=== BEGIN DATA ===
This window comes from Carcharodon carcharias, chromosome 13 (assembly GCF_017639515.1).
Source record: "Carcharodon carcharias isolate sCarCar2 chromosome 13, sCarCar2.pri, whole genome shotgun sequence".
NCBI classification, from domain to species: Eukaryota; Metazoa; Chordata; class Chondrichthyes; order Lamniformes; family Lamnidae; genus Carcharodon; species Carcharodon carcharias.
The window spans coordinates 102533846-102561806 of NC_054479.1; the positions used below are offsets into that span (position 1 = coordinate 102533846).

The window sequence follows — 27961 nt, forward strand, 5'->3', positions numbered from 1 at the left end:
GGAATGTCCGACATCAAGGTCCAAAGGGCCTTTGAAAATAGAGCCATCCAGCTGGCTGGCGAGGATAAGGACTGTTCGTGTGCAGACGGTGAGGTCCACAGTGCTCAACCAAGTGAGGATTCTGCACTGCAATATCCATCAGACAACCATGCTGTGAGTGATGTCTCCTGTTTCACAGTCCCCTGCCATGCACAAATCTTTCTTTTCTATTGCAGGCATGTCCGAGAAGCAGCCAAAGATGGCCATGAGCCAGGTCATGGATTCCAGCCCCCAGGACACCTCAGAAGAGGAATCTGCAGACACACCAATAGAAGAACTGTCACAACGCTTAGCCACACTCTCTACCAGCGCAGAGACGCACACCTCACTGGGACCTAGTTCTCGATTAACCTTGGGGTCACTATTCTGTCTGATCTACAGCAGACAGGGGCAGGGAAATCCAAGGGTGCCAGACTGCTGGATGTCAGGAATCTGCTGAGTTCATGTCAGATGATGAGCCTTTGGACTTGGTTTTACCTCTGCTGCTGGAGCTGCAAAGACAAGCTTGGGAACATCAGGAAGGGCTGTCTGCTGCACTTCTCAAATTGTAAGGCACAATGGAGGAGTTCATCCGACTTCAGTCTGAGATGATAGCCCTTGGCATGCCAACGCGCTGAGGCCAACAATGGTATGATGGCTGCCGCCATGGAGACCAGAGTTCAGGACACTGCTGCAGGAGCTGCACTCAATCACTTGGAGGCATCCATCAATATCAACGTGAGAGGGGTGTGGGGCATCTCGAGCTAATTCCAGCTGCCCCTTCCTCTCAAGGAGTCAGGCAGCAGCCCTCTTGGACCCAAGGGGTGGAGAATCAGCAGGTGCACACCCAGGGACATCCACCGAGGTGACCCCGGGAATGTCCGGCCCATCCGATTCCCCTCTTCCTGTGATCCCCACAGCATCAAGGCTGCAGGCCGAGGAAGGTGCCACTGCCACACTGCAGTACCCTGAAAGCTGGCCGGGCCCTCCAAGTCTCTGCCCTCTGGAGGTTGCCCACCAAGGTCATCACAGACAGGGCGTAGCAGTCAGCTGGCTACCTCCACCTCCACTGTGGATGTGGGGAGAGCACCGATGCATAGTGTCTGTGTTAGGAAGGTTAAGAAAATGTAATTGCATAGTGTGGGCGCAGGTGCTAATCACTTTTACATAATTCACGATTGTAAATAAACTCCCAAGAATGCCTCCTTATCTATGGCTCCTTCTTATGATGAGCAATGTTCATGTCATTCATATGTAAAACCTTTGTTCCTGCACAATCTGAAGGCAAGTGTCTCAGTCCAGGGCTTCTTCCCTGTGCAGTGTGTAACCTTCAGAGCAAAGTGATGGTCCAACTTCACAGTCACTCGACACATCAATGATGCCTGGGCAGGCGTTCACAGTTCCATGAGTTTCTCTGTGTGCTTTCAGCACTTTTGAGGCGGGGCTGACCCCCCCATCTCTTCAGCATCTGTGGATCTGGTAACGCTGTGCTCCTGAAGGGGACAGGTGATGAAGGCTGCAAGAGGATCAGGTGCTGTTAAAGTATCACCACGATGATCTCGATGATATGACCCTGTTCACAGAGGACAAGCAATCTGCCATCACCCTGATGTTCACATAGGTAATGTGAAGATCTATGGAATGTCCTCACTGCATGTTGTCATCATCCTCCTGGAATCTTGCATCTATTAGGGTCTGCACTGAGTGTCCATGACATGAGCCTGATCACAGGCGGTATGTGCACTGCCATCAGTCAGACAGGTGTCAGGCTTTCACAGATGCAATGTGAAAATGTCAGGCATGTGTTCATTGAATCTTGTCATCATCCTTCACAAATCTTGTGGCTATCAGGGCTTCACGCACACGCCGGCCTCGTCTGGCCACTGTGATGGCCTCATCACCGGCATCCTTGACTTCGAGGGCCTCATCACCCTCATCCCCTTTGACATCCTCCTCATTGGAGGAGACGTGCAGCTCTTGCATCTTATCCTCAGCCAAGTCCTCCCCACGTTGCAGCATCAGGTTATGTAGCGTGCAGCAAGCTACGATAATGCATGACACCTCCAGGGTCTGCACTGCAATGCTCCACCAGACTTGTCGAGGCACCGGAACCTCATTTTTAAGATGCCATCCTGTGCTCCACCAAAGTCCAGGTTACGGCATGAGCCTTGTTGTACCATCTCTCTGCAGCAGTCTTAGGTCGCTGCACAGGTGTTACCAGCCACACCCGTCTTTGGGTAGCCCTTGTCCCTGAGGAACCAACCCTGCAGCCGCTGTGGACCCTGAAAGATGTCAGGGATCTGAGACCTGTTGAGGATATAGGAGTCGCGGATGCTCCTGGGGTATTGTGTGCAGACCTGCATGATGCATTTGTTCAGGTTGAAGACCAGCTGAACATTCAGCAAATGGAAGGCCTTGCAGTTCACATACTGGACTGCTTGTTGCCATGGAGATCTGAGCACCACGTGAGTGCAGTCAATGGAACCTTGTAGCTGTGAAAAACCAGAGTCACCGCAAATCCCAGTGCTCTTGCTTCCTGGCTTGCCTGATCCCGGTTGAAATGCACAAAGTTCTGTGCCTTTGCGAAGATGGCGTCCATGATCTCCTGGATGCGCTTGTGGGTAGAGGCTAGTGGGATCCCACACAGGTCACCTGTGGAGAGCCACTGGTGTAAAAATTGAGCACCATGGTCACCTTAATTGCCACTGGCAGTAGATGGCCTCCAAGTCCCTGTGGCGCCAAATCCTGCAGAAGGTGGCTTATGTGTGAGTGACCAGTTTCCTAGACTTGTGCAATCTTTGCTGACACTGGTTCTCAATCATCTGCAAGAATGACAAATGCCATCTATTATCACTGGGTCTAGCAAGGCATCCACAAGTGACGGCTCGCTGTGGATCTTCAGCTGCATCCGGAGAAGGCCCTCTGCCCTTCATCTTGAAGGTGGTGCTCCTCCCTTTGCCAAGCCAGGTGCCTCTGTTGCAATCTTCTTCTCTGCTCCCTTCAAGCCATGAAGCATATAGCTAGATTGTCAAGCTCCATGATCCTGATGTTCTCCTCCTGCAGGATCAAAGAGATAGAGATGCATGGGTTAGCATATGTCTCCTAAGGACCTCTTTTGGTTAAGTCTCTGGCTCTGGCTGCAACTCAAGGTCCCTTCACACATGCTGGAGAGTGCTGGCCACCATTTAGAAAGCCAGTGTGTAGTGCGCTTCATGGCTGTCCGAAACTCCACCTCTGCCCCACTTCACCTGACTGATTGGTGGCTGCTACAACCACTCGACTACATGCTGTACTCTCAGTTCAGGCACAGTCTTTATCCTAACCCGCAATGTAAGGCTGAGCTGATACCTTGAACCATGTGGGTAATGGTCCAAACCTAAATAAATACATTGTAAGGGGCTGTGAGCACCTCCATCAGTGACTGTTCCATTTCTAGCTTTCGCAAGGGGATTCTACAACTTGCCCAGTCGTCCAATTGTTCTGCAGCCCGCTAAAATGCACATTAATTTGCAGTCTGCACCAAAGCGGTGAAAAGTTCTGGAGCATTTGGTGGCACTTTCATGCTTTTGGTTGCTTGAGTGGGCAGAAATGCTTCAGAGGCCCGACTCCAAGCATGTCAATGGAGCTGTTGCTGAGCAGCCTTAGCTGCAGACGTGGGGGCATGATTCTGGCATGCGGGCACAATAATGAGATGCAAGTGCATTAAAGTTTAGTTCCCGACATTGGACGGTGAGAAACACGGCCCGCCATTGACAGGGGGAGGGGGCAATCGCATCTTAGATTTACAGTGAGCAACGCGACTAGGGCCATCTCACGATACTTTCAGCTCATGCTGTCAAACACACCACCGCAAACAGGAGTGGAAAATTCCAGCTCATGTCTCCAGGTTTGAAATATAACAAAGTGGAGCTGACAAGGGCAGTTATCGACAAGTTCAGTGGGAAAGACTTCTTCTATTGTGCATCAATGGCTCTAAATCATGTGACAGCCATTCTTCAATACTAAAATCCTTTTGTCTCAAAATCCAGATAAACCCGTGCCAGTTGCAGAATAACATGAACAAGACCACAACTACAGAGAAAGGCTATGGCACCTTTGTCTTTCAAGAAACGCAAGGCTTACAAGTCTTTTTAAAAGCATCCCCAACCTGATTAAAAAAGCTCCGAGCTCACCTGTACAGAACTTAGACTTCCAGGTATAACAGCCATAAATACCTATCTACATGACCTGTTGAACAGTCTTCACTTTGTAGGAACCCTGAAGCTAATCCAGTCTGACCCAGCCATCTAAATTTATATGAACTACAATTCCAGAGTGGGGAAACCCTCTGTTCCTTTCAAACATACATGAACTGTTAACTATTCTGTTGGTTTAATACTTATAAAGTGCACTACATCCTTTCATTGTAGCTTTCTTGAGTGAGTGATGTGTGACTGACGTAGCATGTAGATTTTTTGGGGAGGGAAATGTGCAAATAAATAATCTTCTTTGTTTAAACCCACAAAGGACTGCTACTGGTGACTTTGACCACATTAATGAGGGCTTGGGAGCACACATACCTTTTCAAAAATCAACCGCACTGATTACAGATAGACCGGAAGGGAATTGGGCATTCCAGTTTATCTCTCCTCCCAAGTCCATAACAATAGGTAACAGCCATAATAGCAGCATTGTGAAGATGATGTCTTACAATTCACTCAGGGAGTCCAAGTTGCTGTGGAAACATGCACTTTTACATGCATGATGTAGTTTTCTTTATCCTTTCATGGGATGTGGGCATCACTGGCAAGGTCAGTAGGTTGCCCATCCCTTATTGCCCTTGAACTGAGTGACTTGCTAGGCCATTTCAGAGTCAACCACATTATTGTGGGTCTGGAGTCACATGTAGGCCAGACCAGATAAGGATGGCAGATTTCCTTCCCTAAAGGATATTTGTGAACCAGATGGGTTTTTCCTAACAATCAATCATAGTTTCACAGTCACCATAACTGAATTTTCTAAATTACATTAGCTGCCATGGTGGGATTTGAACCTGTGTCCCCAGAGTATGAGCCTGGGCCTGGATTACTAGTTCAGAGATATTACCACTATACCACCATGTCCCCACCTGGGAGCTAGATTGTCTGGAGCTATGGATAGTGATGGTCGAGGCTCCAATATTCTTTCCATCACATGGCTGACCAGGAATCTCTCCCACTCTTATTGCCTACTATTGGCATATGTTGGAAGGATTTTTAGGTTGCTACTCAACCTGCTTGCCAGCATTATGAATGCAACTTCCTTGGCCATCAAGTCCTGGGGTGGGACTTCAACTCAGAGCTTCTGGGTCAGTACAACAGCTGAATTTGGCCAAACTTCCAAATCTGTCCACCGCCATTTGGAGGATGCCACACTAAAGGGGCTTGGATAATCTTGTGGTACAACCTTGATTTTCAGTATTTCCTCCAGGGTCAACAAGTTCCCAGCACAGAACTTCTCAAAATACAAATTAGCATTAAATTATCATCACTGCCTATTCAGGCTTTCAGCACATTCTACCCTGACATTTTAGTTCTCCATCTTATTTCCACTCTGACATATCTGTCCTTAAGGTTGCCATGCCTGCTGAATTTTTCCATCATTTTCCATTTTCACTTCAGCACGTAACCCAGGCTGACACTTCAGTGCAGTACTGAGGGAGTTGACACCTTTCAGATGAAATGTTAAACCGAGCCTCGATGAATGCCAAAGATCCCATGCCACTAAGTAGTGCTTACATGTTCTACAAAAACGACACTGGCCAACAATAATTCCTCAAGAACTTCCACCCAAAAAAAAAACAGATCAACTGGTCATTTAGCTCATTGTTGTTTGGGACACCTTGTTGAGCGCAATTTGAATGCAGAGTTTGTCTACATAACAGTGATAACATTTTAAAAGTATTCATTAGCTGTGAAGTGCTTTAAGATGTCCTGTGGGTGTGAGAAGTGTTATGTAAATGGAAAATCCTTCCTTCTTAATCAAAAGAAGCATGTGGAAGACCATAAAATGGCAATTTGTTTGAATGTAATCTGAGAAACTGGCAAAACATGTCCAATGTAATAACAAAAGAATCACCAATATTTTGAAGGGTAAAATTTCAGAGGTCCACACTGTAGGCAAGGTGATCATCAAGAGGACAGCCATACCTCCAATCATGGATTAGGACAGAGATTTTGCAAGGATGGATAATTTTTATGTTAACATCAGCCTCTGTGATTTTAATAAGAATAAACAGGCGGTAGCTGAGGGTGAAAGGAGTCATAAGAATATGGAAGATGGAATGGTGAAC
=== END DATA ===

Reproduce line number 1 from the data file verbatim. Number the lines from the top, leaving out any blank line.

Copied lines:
This window comes from Carcharodon carcharias, chromosome 13 (assembly GCF_017639515.1).